Humanitarian drama on Sudan-Chad border

Tens of thousands of people, mainly women and children, are fleeing the fighting.

This article first appeared in the Belgian newspaper, De Morgen, on August 16, 2003.

A humanitarian drama is unfolding on the border between Sudan and Chad. Following fighting in Western Sudan, the UN High Commissioner for Refugees (UNHCR) estimates that tens of thousands of people have fled to neighbouring Chad. A reconnaissance mission by Medecins Sans Frontieres (MSF) has confirmed the appalling situation. "Thousands of people, mainly women and children, are packed together in the village of Tine. There is no aid."

"Most of the refugees arrive in Chad in a dreadful condition. They arrive empty-handed with nothing but the clothes they are standing in. They did not have the chance to bring other possessions, food and water with them. At first the refugees were supported by the local population but that is now beginning to change. The number of refugees is continuing to grow and the infrastructure is now already stretched to the limit."

This plea for help was made by Virginie Cauderlier, a nurse, on September 10 to her headquarters. Since then the situation has not improved. "On the contrary," says Aine Markham, operational director of MSF Belgium. "It is just getting worse."

Markham explains how the refugees started arriving at the end of July but only attracted attention at the beginning of September when, following a reconnaissance mission, the UNHCR reported that an estimated 65,000 refugees had crossed the border with Chad following fighting in Darfur, in Western Sudan.

The human tide remained undetected so long due to the fact that they crossed the border in small groups over a distance of 400 kilometres. The UNHCR reported Friday that the refugees are now present at about 20 locations in Chad. Due to the insecurity and lack of roads not all the refugees have been located.

The MSF reconnaissance workers managed to get through to the villages of Tine and Birak where they found a truly dreadful situation.

"In Tine in particular, the situation is appalling," says Markham. "Between six and ten thousand refugees are packed in there so tightly together that there is scarcely 20 centimetres between the families. Seventy-five percent of the refugees are women and children. They are receiving no aid at all. There is little water, no food (the stocks of the local population are insufficient), no shelter and they are not yet receiving any medical aid. As the present season is one of high day-time temperatures which drop sharply at night, and the rainy season is not yet over, many of them are suffering from chest infections."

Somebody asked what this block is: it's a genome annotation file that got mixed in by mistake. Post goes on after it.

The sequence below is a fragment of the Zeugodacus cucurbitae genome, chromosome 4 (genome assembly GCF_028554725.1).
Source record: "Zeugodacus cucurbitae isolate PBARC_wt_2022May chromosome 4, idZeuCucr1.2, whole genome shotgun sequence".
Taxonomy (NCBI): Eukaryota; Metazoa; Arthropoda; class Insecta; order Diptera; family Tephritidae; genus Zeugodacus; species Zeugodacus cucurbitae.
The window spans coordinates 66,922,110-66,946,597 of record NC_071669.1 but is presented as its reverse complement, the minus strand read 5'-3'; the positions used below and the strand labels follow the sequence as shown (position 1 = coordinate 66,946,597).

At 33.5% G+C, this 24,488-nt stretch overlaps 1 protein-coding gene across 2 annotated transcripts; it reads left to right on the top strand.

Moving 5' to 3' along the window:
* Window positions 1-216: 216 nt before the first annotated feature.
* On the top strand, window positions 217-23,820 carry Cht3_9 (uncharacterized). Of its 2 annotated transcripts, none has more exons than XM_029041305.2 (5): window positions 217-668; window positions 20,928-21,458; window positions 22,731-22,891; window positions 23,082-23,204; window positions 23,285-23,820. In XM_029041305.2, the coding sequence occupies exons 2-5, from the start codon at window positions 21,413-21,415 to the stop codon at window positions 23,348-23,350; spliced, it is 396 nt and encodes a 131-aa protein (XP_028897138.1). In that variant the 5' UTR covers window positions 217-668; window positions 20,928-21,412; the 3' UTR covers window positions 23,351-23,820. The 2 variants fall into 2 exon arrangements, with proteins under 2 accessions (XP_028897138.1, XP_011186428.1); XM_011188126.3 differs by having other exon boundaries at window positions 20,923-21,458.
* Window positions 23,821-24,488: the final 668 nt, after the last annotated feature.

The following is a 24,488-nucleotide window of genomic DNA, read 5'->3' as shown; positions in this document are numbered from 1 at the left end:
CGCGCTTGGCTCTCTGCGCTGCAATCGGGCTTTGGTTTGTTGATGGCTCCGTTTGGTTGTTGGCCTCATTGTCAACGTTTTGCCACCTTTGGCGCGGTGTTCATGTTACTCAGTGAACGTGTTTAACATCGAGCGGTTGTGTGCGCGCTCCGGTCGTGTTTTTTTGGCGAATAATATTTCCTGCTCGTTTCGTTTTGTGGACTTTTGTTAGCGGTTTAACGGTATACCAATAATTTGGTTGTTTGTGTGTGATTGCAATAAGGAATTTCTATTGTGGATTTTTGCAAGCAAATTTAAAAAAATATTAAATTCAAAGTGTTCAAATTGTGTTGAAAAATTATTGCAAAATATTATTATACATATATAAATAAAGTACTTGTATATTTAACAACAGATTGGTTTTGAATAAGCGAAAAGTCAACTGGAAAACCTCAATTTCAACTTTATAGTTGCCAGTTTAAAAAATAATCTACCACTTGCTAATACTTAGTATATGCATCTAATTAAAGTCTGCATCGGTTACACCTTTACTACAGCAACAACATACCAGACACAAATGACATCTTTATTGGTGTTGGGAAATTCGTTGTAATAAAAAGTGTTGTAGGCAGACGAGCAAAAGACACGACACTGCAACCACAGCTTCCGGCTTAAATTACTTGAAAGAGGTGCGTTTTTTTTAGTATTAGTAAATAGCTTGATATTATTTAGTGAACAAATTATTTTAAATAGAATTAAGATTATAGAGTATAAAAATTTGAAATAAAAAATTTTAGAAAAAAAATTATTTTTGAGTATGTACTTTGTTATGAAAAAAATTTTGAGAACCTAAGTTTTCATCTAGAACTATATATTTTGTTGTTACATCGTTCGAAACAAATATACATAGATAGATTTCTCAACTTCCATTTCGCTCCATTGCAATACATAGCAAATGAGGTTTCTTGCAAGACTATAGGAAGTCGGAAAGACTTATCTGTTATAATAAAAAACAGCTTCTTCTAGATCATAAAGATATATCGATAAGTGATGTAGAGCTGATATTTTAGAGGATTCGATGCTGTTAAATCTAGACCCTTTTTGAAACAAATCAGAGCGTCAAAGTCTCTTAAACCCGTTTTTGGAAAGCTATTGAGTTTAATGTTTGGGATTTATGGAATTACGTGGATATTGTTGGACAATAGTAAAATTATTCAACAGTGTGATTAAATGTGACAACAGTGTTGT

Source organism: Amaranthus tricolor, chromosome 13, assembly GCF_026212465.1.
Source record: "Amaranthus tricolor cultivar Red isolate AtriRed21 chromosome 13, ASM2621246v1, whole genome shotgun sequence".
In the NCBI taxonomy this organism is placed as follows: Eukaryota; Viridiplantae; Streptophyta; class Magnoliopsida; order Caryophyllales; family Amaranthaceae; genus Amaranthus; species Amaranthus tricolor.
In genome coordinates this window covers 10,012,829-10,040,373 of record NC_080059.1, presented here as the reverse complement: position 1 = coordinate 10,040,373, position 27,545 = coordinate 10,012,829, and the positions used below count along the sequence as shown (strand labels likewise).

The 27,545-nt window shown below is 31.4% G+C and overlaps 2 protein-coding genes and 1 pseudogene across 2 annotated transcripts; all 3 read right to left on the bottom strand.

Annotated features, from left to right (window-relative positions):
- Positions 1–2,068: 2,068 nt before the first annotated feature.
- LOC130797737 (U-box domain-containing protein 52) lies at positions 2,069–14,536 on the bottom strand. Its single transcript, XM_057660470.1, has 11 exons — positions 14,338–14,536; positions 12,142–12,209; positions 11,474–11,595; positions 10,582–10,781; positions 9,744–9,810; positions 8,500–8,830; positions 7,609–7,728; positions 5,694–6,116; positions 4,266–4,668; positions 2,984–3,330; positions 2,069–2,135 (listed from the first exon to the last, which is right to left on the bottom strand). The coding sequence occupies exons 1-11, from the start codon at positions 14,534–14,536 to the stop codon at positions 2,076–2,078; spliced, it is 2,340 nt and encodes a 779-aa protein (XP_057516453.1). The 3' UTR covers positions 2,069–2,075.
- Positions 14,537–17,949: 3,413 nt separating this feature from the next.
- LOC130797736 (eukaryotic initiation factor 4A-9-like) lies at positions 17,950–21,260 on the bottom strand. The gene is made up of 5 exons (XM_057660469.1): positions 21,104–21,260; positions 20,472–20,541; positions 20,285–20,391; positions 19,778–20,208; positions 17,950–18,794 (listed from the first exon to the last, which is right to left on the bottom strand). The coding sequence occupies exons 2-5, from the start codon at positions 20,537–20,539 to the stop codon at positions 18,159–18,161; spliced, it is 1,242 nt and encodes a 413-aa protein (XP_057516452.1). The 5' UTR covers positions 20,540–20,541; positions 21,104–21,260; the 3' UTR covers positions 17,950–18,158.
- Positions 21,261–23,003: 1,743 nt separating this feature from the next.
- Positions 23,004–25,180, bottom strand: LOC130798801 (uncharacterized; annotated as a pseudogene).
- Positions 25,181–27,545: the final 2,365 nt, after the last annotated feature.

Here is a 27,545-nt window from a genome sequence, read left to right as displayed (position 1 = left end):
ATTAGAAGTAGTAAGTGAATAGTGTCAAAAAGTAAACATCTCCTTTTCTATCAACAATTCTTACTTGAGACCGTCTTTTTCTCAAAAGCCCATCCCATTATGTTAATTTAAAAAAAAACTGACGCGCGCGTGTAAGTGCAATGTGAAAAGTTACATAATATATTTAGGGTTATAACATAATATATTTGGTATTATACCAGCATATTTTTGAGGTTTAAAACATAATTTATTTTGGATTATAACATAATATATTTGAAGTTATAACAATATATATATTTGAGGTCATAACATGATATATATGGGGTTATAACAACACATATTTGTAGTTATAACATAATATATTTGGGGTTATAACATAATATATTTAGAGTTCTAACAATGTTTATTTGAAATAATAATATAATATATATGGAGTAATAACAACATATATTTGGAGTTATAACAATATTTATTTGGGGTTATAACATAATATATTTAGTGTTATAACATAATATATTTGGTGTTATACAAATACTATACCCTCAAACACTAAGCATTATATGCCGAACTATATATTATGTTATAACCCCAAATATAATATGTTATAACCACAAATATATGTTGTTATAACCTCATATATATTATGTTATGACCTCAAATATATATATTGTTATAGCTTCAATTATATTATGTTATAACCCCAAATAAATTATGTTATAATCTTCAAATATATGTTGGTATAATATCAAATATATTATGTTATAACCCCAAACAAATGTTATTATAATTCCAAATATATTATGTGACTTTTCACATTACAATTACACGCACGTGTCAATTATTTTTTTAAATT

In Birak, where there are currently between four and six thousand refugees, the only water available comes from a river. As the water is not purified many of them are suffering from diarrhoea. Without clean water and care this can quickly result in dehydration. As it is the rainy season, malaria flies are also abundant, with all the consequences for the unprotected victims.

In the village of Agan the UNHCR reports a similar situation: "There is no water fit for drinking. The refugees are drinking from stagnant rain pools." Five thousand refugees in the village of Kissi, on the borders of Sudan, Chad and the Central African Republic, could not be reached by anyone.

The UNCHR has asked the Chadian authorities to assemble the refugees in four camps to permit easier access for aid organisations. But MSF does not want to wait so long and has already sent out a team. Psychologists are to follow later "because our teams report that many of the women are in a state of shock," says Markham. "In Sudan sexual violence is all part of the practice of war."

The Sudanese Government is currently holding peace talks with the Sudan People's Liberation Army (SPLA), with which it has been waging a civil war for the past 20 years. In Darfur the government has been fighting the Sudan Liberation Movement (SLM), a dissident rebel movement, since February.

The SLM has not been invited to the national negotiations and feels that its impoverished region is being neglected. On September 3 the Sudanese Government and the SLM nevertheless agreed a cease-fire, but one that has already been violated. According to the rebels, pro-government militia killed 81 people last weekend and villages are still being bombed.

© De Morgen (16.09.2003)